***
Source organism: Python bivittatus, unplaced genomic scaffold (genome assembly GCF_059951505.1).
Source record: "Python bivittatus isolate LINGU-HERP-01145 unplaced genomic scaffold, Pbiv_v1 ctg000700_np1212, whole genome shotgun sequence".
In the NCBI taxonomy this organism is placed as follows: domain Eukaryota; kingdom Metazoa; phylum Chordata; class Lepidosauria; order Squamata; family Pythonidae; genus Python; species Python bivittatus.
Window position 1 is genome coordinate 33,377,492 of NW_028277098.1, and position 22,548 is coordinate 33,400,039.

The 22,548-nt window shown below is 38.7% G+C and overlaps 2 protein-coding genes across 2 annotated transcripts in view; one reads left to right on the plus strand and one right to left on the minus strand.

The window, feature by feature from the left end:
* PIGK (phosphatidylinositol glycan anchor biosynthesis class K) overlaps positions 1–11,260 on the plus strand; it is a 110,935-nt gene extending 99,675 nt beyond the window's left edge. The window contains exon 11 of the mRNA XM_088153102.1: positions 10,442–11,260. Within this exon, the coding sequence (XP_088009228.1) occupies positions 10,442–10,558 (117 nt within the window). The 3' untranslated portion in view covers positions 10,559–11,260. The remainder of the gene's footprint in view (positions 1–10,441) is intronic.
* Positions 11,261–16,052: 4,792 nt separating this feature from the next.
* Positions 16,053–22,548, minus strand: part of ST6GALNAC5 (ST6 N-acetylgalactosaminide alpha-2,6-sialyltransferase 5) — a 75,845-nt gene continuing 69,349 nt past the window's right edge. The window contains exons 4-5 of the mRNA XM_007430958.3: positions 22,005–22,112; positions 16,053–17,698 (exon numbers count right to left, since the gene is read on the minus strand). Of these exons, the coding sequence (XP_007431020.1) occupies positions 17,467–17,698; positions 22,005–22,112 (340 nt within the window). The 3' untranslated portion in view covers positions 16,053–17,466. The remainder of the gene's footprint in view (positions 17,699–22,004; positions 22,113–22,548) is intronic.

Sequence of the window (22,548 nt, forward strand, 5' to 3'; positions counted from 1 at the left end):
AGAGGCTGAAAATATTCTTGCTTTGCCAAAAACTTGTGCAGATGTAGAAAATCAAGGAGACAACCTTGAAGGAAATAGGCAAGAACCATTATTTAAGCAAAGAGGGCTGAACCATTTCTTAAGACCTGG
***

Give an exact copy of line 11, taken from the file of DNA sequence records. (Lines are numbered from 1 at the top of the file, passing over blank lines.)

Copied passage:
AGAGGCTGAAAATATTCTTGCTTTGCCAAAAACTTGTGCAGATGTAGAAAATCAAGGAGACAACCTTGAAGGAAATAGGCAAGAACCATTATTTAAGCAAAGAGGGCTGAACCATTTCTTAAGACCTGG